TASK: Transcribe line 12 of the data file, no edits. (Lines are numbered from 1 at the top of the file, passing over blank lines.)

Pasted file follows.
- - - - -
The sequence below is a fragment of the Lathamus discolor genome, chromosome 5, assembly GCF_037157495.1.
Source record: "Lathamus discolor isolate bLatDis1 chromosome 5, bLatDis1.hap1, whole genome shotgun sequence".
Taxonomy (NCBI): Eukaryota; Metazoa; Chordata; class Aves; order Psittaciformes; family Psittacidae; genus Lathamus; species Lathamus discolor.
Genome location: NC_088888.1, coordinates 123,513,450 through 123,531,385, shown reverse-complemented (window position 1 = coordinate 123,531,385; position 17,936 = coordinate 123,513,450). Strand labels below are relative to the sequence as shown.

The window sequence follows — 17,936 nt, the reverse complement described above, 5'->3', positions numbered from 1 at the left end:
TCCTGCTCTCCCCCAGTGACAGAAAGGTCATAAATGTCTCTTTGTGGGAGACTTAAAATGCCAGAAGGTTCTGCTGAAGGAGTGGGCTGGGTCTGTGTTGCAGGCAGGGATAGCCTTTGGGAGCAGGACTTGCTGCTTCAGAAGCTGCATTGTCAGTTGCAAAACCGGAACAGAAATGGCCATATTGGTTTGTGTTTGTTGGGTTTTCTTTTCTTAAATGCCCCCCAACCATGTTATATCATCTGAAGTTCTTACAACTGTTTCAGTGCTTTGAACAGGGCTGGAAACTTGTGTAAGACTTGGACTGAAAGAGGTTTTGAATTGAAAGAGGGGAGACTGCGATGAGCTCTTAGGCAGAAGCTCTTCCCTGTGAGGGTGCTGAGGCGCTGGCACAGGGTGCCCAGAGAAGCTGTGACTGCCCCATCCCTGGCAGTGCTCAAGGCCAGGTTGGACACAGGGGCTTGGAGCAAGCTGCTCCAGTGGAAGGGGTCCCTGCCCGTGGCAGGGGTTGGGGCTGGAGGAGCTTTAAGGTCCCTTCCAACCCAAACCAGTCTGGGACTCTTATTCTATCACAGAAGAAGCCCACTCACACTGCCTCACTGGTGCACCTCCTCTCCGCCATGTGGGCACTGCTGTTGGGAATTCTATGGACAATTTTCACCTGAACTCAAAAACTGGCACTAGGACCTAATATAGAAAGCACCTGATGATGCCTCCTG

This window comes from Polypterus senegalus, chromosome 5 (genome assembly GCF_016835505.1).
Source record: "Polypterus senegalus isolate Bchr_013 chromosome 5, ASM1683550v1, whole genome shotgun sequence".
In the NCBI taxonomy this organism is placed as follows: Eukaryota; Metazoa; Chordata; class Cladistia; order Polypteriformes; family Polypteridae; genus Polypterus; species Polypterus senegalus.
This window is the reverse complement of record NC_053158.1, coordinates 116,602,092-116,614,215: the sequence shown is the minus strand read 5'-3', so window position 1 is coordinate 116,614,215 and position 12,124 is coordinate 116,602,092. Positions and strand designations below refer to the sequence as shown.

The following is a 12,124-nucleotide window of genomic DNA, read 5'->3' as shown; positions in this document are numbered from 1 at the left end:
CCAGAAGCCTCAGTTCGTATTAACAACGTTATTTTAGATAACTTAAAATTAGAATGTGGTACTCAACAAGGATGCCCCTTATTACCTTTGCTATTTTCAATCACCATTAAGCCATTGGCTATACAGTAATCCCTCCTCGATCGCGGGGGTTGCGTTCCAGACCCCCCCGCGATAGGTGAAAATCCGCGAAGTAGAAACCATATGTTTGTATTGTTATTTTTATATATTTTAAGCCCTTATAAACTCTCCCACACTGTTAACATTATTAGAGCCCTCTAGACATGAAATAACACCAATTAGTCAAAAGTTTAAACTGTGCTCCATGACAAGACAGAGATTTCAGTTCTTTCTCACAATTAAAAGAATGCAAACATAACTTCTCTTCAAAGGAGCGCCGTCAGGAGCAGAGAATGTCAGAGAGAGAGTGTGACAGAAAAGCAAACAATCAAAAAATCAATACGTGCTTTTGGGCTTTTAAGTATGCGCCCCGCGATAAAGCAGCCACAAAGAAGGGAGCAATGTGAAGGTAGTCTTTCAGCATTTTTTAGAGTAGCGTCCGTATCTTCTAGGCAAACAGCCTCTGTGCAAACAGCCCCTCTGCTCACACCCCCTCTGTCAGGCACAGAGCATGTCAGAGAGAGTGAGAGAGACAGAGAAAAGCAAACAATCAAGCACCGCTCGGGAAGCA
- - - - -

CCAGAAGCCTCAGTTCGTATTAACAACGTTATTTTAGATAACTTAAAATTAGAATGTGGTACTCAACAAGGATGCCCCTTATTACCTTTGCTATTTTCAATCACCATTAAGCCATTGGCTATACAGTAATCCCTCCTCGATCGCGGGGGTTGCGTTCCAGACCCCCCCGCGATAGGTGAAAATCCGCGAAGTAGAAACCATATGTTTGTATTGTTATTTTTATATATTTTAAGCCCTTATAAACTCTCCCACACTGTTAACATTATTAGAGCCCTCTAGACATGAAATAACACCAATTAGTCAAAAGTTTAAACTGTGCTCCATGACAAGACAGAGATTTCAGTTCTTTCTCACAATTAAAAGAATGCAAACATAACTTCTCTTCAAAGGAGCGCCGTCAGGAGCAGAGAATGTCAGAGAGAGAGTGTGACAGAAAAGCAAACAATCAAAAAATCAATACGTGCTTTTGGGCTTTTAAGTATGCGCCCCGCGATAAAGCAGCCACAAAGAAGGGAGCAATGTGAAGGTAGTCTTTCAGCATTTTTTAGAGTAGCGTCCGTATCTTCTAGGCAAACAGCCTCTGTGCAAACAGCCCCTCTGCTCACACCCCCTCTGTCAGGCACAGAGCATGTCAGAGAGAGTGAGAGAGACAGAGAAAAGCAAACAATCAAGCACCGCTCGGGAAGCA